IT TOOK more than 94 lakh litres of water from the BMC’s supply to completely extinguish the fire that broke out in the Metro House in Colaba on Thursday. This resulted in a shortage of water supply to four zones in A ward. The fire started at around 4 pm on Thursday and was completely extinguished only by 12:15 pm the next day.
Though no injury was reported, an interruption in the supply of water to the hydrants escalated the fire to the other floors of the building.
Civic officials said that the water supply to the fire hydrants was interrupted for close to half an hour due to a disagreement between the fire brigade and the hydraulic engineering department. The delay in restarting the water supply aggravated the fire and led to the collapse of the wooden staircase, connecting the third and fourth floors of the building.
Officials in the water department said owing to the shortage of water in the BMC’s supply, the fire engines were expected to use water from tanker filling points.
Fire department officials, however, said the tanker filling points were near Azad Maidan and they were delayed because of heavy traffic, which in turn delayed the firefighting operations. A total of 18 fire engines and 11 water tankers, carrying at least 2.37 lakh litres of water, were sent to the spot and the water department supplied 92 lakh litres of water.
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The city has been reeling under a water crisis for the past year and facing a 16 per cent water cut. After the fire, the hydraulic engineering department reduced the water supply to four zones to compensate for the water used for firefighting. “The four zones, including Fort Backbay, Pedder road, Navy Nagar and Tardeo, experienced a shortage of water. However, the water loss has been balanced and there will be no further shortage from today (Saturday) onwards,” said a civic official.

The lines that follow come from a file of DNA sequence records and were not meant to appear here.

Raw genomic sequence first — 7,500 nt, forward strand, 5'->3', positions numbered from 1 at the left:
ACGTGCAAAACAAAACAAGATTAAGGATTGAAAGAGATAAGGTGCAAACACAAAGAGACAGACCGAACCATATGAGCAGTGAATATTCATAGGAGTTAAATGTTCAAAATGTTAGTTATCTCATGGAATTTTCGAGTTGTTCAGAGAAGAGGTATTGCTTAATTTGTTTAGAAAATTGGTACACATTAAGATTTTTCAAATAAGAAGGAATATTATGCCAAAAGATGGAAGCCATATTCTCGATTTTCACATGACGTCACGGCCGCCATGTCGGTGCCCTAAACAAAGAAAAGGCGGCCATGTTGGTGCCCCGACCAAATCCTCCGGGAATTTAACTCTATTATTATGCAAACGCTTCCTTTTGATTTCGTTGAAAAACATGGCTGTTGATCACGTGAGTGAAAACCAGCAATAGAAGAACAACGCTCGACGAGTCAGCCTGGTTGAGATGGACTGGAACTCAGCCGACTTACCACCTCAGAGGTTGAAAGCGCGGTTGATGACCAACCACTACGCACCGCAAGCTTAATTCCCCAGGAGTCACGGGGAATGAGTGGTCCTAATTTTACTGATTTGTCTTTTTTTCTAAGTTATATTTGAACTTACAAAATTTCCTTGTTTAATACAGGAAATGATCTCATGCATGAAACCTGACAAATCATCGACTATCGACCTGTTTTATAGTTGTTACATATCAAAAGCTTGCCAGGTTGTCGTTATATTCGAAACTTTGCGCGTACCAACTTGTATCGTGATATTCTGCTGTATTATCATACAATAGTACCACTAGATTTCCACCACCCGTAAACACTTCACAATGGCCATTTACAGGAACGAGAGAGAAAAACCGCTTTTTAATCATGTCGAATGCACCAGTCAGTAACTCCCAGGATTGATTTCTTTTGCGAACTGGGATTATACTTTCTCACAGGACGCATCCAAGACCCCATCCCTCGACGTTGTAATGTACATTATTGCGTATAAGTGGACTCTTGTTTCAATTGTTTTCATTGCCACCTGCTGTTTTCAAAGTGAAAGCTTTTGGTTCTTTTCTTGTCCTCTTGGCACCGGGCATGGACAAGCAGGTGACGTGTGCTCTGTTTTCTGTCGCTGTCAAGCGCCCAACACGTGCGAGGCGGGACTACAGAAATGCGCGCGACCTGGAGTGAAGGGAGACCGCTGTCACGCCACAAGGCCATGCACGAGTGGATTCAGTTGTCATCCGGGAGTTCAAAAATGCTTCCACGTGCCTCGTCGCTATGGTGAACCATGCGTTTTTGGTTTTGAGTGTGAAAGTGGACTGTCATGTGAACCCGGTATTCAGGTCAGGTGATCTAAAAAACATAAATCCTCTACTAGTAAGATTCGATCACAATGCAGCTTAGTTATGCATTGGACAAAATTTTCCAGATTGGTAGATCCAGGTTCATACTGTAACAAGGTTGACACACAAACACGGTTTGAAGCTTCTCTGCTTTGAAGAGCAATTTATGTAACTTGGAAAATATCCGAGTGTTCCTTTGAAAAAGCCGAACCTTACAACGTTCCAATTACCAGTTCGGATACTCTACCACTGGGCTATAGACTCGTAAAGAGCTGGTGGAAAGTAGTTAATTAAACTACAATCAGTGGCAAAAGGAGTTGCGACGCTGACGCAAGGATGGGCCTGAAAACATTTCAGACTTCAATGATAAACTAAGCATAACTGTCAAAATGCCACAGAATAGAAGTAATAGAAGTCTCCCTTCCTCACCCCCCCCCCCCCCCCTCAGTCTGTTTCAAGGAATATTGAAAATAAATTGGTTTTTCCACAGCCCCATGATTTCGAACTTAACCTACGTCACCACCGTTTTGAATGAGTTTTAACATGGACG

Meanwhile, the building, which houses the popular Cafe Mondegar, has been sealed shut and will be out of bounds for at least a couple of weeks. The hawkers selling wares around the Metro House have also been removed until further notice.
While the land is owned by the Mumbai Port Trust, the part residential and part commercial building is a cess building under the MHADA’s authority. “The MHADA as well as the BMC will issue notices to the owner and the architect of the building asking them to conduct a structural audit at the earliest. After examining the report, we will decide if there is a need to repair the building or demolish it. Until then, the building will remain closed,” said Dilip Garje, an executive engineer of MHADA.